|By Pinkearmufs (Pinkearmufs) on Saturday, July 31, 2004 - 01:04 pm: Edit|
I told my parents that I would go to law school, and I still want to, but I'm wondering what if I complete undergrad with an english major and then feel like I don't want to go to lschool afterall. I'm not really sure what I'd do then, and I'm kind of concerned because even before college is beginning (and even before senior year has begun)I am not motivated to go to law school. What I really want to do is become a sitcom writer, but my parents said that was ridiculous when I even hinted that I wanted to do it, so I can't tell them that, after 4 years of undergrad, that I don't want to do law school, that I instead want to take a risk on something like sitcom writing that is purely based on luck and connections. The problem with asian parents is that they want job security above all else, which is actually very practical and I can understand why, but I would rather take a chance and do something I really like. So as you can see, lol I need ur advice!!
|By Mom101 (Mom101) on Saturday, July 31, 2004 - 01:23 pm: Edit|
Some people on other threads have talked about teaching their kids how to be happy poor. Would you be OK with being poor if you don't hit it big as a sitcom writer? How would you plan to support yourself or who would support you?
|By Mini (Mini) on Saturday, July 31, 2004 - 02:26 pm: Edit|
So, research as best you, make connections as best you can, find a place where you can make connections, get a night job stocking shelves at Costco (pays good, and includes health benefits), set yourself a timeframe, and go for it. You can always go to law school later. In fact, many of the top law schools today advise students to take a year or two off first.
Who knows? You might end in a career in copyright or entertainment law, or end up writing the next "Friends", or do something entirely and completely different (like being a regional manager for Costco! Do you speak an Asian langauge? there may be great demand.)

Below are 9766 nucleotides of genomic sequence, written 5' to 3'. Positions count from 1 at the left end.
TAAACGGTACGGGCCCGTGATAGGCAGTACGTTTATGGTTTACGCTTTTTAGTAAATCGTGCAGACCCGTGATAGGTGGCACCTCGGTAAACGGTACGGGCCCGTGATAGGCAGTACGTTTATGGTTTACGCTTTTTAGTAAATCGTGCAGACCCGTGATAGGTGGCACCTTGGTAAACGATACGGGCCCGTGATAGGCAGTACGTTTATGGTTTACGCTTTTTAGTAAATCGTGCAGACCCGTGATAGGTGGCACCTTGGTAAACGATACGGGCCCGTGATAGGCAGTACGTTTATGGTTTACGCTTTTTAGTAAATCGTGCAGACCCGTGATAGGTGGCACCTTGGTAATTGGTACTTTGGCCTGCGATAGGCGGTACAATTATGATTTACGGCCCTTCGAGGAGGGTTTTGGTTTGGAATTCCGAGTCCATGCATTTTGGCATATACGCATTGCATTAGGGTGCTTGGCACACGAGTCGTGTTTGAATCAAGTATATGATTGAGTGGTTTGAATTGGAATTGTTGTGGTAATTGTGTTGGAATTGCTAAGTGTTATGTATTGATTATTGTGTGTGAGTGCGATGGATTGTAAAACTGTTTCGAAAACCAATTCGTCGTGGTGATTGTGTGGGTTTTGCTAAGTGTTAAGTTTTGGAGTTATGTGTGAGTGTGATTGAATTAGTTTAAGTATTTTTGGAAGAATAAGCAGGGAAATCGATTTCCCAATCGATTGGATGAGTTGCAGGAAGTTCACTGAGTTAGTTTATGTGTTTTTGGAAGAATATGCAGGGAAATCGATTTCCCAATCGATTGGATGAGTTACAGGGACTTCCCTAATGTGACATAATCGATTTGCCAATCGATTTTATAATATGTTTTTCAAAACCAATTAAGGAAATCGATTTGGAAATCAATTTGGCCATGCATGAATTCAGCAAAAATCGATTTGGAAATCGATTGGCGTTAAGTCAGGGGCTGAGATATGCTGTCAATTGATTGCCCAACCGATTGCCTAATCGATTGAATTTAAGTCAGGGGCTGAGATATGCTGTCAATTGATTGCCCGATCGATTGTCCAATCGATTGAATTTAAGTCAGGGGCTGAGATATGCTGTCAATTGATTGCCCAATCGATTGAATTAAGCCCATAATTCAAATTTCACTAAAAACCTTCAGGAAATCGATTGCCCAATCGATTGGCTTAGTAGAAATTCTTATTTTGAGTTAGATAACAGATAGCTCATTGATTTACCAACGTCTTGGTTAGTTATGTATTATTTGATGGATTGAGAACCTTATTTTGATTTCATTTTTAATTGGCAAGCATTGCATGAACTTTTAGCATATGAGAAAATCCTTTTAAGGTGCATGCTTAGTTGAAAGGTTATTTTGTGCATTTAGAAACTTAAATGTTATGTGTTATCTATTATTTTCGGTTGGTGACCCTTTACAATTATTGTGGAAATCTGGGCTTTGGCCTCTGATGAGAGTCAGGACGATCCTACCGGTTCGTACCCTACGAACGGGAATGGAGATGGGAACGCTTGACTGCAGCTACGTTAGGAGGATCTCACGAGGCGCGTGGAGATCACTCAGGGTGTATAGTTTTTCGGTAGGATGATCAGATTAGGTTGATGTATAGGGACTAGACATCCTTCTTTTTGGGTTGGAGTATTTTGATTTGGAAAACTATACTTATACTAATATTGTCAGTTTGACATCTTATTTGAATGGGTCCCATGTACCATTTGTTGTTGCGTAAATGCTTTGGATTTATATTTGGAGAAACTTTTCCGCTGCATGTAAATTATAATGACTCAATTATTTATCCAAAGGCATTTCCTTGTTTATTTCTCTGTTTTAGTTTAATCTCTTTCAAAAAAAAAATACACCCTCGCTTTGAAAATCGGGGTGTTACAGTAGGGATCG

Who told them that a law degree guarantees job security? In my state, an entry level law job in the Attorney General's Office, paying under $40k, attracted more thean 250 applicants, most of them currently unemployed.
|By Enjoyingthis (Enjoyingthis) on Saturday, July 31, 2004 - 02:41 pm: Edit|
If you really want to be a writer, I say, go for it. My suggestion would be to broaden your target a bit, though. It doesn't have to be sit-coms or nothing, right? And, as Mini says, be prepared to work at other jobs while you're finding out if you're going to be published or land a writing job.
|By Pinkearmufs (Pinkearmufs) on Saturday, July 31, 2004 - 05:23 pm: Edit|
ya, it doesn't necessarily have to be sitcoms. Only thing is, what do you think is the better to have? financial security or a job that makes you happy? where do people draw the line?
|By Mini (Mini) on Saturday, July 31, 2004 - 05:34 pm: Edit|
Gosh, why would a 21-year-old want to decide that now? (And even if he did, unless he is going to be a mortician, I don't know of any jobs these days that guarantee financial security.)
|By Marite (Marite) on Saturday, July 31, 2004 - 05:48 pm: Edit|
It is so much a personal matter, no one can advise you what is better. If you ever watch the movie A Chorus Line, you'll see the sacrifices that some individuals have been willing to make for a dream that might never materialize. Were they foolish to do so? How can we tell? But NYC restaurants are filled with waiters and waitresses hoping to break into showbiz.
You should ask yourself: how important is it to you to live in a decent apartment or a nice house? to be able to afford a car (I'm not talking Porsche or BMW here, just something on wheels)? to eat a nice restaurant once in a while? IF you are an anxious personality, not having a stable job and a stable income will drive your blood pressure sky high.
Still, at 17 or 18, we may not really know ourselves well enough to answer these questions. That's why we spend 4 years in college. Some of us still don't know what we want to be when we grow up even after college.
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